★★★★ Directed by Morten Tyldum Starring Chris Pratt, Jennifer Lawrence & Michael Sheen Film Review by Chris Olson
Ever woken up during the night only to realise that you have hours of sleep left before you need to be up? For most people this is a blissful realisation that causes unparalleled joy amongst the sleep-deprived. For main character Jim (Chris Pratt) in science fiction film Passengers, his reaction is far less enthused, having woken up 90 years too soon! Aboard a vessel headed to a new world, Jim is one of 5000 passengers in a cryogenic sleep that is meant to last the 120 years it will take to arrive at their destination: Homestead II. However, a meteor storm causes a bit of a ruckus and jerks Jim out of his slumber too early. After realising there is no way to get back to sleep, and spending a year goofing around on the high tech spaceship, he decides to manually wake another passenger, Aurora (Jennifer Lawrence), whom he has slightly fallen for after watching her pre-launch video logs. After a time of romantic bants, following Aurora's inevitably difficult adjustment to her predicament, the time nears when Jim must fess up to being the reason that Aurora will spend the rest of her days as a passenger. From the movie trailer, audiences may go into Passengers with slightly mixed apprehension. Is it a romantic comedy? A high action space thriller? A survival film? The answer is all of the above. Director Morten Tyldum delivers a movie segmented into these filmic genres whilst keeping the whole thing light and slow paced. Pratt basically plays the Tom Hanks character from Castaway (2000) for the opening section of the film, with Michael Sheen serving as a suave android bartender for company instead of a volleyball with a bloody handprint for a face. Then the middle section is Chris and Jen go on a date, with plenty of creative manipulation to the ship's built in activities. And the third section is I'm stranded in space get me out of here. This may all seem formulaic and tedious, and some of Passengers is just that, but the film is also littered with fantastic set pieces and a pacing which allows the genres to roll into each other without feeling too crowbarred in. There are standout moments in the film which are breathtaking, such as Pratt's first space walk or Lawrence's zero gravity swim session, which are both cinematically gripping. The tone of the film never delves into the heavy peril of something like Moon (2009) or 2001: A Space Odyssey (1968), which is much to its credit. It was refreshing to see a film with this set up that stayed with the characters and their connection, rather than steamrolling into wider philosophical ideas or some alien menace/disturbed AI terrorising the ship. In fact, it has more in common with a sci fi film like Gravity (2013). The composition from Thomas Newman is outstanding! A really beautiful journey that accompanies the varying emotional moments experienced by our protagonists, whilst capturing the epic scale of space. During the aforementioned space walk, the scene is joined by a phenomenal piece of music which perfectly captured the monumental feeling of free falling into the abyss he must have felt. Whilst Passengers had a lot to like about it, there was nothing to really love. Yes the comedy and chemistry between Pratt and Lawrence was really enjoyable, and the set design was fantastically created, but audiences may struggle to fully envelop themselves into the drama. This could be because of pre-existing expectations of what a film with this type of A list cast would bring, or simply because it's a film with a confused identity. Either way there exists a fractured foundation whereby the film wants to explore something new but within the very safe confines of what has come before. Entertaining and momentarily arresting, Passengers is an enjoyable journey but not one you would buy a return ticket for.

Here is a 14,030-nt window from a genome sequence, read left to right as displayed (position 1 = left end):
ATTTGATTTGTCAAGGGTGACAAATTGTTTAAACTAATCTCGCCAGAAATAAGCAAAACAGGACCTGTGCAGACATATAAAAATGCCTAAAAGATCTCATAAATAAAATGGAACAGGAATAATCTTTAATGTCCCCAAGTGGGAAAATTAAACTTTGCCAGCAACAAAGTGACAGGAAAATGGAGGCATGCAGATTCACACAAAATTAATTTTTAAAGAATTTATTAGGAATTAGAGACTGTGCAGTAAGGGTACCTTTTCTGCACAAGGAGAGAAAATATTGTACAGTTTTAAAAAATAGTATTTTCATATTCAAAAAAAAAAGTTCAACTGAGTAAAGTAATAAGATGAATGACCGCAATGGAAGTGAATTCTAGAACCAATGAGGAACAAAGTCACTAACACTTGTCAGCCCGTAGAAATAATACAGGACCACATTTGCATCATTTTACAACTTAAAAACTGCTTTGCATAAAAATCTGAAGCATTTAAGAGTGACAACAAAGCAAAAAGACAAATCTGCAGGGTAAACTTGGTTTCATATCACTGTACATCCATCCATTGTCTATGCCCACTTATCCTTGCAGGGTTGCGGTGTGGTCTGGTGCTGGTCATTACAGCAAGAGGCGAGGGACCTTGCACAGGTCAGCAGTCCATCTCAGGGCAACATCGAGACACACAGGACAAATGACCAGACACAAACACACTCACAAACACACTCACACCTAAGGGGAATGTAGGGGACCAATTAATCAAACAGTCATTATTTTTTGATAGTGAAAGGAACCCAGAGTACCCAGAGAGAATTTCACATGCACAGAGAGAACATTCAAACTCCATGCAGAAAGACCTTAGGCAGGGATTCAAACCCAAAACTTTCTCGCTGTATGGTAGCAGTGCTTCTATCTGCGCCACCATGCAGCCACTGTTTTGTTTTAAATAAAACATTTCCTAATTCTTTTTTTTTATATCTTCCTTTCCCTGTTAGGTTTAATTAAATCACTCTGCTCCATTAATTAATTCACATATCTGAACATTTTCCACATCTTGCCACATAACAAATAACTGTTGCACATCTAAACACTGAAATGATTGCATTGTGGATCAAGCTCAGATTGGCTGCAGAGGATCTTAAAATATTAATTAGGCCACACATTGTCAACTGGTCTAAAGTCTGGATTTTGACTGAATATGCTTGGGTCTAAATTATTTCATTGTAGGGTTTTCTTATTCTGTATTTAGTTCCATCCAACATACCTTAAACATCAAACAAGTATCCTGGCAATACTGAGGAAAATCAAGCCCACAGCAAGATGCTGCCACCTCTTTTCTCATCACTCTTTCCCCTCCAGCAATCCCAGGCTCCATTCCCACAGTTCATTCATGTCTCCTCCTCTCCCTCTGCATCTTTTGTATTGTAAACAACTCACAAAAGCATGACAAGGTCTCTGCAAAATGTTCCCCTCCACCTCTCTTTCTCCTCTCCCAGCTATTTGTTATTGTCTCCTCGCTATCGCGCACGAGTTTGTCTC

Watch the Passengers Movie Trailer below